Of all the roadsters I've ever worked on, none have had horns. It just isn't a priority, just like turn signals.
But since I had all the parts, why not?
Actually, I thought I had all the parts. I couldn't find the vintage column mounted button, it's somewhere in the garage. No worries --I'll be using this old cigar lighter, and it makes for good camouflage too.
All told, I have to have only $10 in swap meet parts here. The lighter being the priciest part at $6.
You know that lighters lock down while the element heats up, then pops up when ready. So to prevent that, I bent the three inside prongs enough to only make a ground contact and no more. If the lighter were to lock in, the horn would blare!
A little paint, and it looks new again. I also made the missing top part of the dash holder clamp, it's what will hold and ground it to the metal dash.
The next problem was where to mount the horn. Space is limited, plus horns aren't pretty to look at.
I though of putting it behind the engine and under the passenger's feet.
Then I found that there was space under the radiator and behind the front grill. This was only better because I don't want to be too close as I toot my own horn!
...also, more hidden.
There was nothing to bolt it to. So I made a simple strap from steel flat rod that bolts under the radiator mounting bolts.
Finally, wiring it all up. A horn relay is important because without it you be sending the full power of the battery through the switch and for some reason that is bad. That is why they make this relay.
As this diagram shows (taken from my basic hot rod wiring post), battery power comes from the fuse block to the 'B' post on the relay. 'H' is connected to the horn, 'S' goes to the switch.
A 20 amp fuse should be fine.
Here is the relay mounted under the steering column bracket, nicely hidden from view.
The lighter looks right at home on the dash of a 50s vintage car. I've been told everyone smoked back then!
Today, this lighter has become an "anti-smoking" scare tactic. An unsuspecting smoker will push in this lighter only to get a warning signal! In Your Face!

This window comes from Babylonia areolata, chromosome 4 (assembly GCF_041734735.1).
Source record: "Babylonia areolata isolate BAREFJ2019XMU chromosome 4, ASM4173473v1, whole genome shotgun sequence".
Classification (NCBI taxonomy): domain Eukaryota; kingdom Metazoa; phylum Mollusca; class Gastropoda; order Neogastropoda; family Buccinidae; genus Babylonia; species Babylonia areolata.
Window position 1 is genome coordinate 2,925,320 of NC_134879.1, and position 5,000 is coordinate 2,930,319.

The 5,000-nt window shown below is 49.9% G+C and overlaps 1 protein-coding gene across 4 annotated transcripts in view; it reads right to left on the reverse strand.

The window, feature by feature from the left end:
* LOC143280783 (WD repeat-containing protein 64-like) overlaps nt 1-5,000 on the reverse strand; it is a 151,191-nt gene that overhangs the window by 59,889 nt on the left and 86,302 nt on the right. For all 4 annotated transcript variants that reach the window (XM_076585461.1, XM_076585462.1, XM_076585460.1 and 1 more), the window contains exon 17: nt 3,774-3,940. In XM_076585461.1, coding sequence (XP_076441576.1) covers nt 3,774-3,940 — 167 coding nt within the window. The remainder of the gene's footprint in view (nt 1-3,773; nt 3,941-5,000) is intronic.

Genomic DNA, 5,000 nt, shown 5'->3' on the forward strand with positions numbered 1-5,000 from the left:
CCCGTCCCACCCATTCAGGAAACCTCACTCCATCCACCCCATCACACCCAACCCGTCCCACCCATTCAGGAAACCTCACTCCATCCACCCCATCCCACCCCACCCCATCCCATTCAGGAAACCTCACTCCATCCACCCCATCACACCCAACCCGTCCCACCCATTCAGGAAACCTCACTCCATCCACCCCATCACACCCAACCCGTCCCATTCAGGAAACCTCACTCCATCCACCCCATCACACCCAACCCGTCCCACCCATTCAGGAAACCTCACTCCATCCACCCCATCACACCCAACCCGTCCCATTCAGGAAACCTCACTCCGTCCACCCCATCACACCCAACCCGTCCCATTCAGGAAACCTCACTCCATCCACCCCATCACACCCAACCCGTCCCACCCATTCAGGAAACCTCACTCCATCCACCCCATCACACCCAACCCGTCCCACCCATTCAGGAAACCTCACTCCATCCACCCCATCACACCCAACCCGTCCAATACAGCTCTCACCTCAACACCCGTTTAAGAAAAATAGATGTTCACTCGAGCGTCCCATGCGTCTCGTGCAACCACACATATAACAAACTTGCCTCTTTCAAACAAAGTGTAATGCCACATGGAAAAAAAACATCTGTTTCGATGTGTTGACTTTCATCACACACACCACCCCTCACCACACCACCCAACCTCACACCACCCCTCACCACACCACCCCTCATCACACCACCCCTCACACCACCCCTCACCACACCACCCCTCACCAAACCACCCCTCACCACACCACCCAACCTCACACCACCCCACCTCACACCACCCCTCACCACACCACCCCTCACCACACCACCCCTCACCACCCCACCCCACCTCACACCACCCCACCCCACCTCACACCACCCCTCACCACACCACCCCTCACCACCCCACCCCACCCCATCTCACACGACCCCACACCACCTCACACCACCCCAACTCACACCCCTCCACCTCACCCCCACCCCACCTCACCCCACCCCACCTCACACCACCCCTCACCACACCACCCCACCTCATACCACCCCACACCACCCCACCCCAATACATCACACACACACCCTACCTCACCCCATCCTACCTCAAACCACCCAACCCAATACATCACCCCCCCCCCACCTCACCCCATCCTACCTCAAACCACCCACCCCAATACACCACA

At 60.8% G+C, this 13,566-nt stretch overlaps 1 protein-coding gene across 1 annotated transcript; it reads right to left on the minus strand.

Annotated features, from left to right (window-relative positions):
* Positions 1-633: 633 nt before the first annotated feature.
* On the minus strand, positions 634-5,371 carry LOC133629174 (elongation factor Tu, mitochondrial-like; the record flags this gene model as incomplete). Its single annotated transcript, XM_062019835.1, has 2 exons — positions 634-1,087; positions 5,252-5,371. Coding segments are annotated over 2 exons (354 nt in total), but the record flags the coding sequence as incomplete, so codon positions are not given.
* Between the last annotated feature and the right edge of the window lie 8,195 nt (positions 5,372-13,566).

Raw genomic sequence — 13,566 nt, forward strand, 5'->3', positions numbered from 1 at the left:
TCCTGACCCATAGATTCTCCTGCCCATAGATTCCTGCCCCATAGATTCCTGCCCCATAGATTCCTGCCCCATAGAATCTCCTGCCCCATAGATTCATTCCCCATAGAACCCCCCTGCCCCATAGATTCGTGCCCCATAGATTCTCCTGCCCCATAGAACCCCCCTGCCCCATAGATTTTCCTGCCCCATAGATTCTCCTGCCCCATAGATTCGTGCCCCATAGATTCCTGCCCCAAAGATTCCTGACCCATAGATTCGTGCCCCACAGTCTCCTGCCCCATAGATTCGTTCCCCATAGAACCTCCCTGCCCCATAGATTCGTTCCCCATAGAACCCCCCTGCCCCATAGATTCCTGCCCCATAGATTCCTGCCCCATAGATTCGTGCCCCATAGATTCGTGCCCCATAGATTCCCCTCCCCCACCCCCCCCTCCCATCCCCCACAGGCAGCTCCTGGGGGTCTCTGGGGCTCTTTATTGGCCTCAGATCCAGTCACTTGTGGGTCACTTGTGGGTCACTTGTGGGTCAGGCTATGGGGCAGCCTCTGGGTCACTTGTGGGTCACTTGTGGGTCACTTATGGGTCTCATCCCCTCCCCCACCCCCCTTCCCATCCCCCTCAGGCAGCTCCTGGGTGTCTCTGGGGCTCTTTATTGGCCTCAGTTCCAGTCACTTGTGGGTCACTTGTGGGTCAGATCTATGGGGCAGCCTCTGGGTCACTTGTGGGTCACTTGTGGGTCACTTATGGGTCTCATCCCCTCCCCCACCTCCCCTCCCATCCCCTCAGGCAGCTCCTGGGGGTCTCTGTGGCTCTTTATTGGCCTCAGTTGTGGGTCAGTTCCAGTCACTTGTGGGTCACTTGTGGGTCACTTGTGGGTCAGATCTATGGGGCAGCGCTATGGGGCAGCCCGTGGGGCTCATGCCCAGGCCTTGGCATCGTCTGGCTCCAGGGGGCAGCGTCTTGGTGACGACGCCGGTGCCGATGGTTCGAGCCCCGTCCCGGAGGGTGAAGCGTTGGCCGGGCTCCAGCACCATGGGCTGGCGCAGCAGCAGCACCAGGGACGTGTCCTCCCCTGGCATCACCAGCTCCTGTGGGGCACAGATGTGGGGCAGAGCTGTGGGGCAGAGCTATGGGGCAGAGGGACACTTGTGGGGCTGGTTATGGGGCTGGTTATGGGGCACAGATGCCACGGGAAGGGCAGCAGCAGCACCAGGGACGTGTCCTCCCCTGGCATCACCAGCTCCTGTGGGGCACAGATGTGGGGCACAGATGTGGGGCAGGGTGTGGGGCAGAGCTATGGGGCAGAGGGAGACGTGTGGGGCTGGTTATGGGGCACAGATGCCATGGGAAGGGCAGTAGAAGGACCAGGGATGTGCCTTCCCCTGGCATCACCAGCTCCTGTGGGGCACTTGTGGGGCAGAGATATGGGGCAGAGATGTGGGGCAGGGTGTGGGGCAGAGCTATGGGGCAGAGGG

Monday, January 9, 2012
|The "Easily Tripped Over Wagon|
I especially like them less ever since I almost took a spill over one left haphazardly across an aisle by a careless owner last summer. Sure they have to be helpful. But you guys have got to be more conscientious of other people's safety! Duh.
So be wary of gaudy wagons and their unscrupulous owners. They are a menace to us all!
Dateline: Long Beach Hi-Performance Parts Exchange, 7:00 AM
|The "Wagon Train"|
Here's one that is a foot wider then the average wagon. Really, is that necessary?
|The"Almost useless, just as dangerous wagon".|
|The "Wagon Carrying Wagon, Wagon"|
This one isn't bad, it's a good size. But it has tailpipes and no engine.
|Growing too fast and paying the price...|
|Slick tires are for better traction.|
Guilty! I own two wagons. But I haven't "tricked them out", I also don't take them to swap meets (except for that one time to the LA Roadster Show).
The wagon getting humped is the one I've had since I was a wee' lad --I've repainted it twice.
|Lowboy Swap Meet Wagons as seen at the BIG 3, San Diego 2012.|
|Dragster Swap Meet Wagon, tubbed w/wing & Nitrous. Long Beach, May 2012|
|Roadster Pick-Up Swap Meet Wagon w/wires, headlights, & pistol grip. Pomona, April 2012|
|Most extreme! Everyone was gawking at this and the roadster version in toe. Big 3, 2013|